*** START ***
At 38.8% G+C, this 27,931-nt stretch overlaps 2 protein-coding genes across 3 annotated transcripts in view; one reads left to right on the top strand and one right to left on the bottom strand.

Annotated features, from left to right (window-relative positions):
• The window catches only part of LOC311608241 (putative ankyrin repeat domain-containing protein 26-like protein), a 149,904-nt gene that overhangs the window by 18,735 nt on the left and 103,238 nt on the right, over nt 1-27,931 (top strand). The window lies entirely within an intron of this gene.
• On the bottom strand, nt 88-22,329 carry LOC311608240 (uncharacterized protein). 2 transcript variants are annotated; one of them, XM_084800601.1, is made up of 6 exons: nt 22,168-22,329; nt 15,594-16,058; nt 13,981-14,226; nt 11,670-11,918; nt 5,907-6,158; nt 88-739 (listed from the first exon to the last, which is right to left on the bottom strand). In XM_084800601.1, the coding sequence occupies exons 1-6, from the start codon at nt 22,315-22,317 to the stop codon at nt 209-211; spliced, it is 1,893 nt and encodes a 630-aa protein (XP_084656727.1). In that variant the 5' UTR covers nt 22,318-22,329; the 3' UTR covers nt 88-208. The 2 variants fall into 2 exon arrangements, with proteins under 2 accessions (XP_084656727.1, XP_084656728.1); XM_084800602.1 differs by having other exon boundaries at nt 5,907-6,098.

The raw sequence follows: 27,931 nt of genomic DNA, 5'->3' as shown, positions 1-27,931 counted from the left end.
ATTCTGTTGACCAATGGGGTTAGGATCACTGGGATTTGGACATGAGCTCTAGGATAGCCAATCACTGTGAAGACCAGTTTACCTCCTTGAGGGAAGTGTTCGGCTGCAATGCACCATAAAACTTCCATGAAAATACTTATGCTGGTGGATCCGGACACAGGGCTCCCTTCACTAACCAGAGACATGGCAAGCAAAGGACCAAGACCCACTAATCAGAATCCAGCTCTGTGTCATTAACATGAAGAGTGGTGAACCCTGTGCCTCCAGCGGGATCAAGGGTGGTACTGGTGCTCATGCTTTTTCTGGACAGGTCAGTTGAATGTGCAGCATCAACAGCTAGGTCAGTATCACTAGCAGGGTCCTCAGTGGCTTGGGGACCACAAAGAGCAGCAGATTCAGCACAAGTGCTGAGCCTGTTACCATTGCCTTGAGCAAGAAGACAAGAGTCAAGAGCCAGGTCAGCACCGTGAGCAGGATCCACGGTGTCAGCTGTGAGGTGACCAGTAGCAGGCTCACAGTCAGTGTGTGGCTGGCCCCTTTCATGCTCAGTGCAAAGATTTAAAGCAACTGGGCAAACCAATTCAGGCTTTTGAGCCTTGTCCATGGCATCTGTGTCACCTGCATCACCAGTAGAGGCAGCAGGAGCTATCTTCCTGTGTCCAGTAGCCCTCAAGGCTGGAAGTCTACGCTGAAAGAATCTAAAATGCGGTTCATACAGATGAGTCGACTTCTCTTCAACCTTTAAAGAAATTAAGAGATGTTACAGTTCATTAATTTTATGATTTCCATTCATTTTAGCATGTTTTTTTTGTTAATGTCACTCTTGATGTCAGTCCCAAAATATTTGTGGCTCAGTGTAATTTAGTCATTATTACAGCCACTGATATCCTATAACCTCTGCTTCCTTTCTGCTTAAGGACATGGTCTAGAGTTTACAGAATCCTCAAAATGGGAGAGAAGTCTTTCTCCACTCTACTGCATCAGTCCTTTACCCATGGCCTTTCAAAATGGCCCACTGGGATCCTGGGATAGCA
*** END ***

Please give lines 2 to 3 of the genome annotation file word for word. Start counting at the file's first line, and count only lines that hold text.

Annotated features, from left to right (window-relative positions):
• The window catches only part of LOC311608241 (putative ankyrin repeat domain-containing protein 26-like protein), a 149,904-nt gene that overhangs the window by 18,735 nt on the left and 103,238 nt on the right, over nt 1-27,931 (top strand). The window lies entirely within an intron of this gene.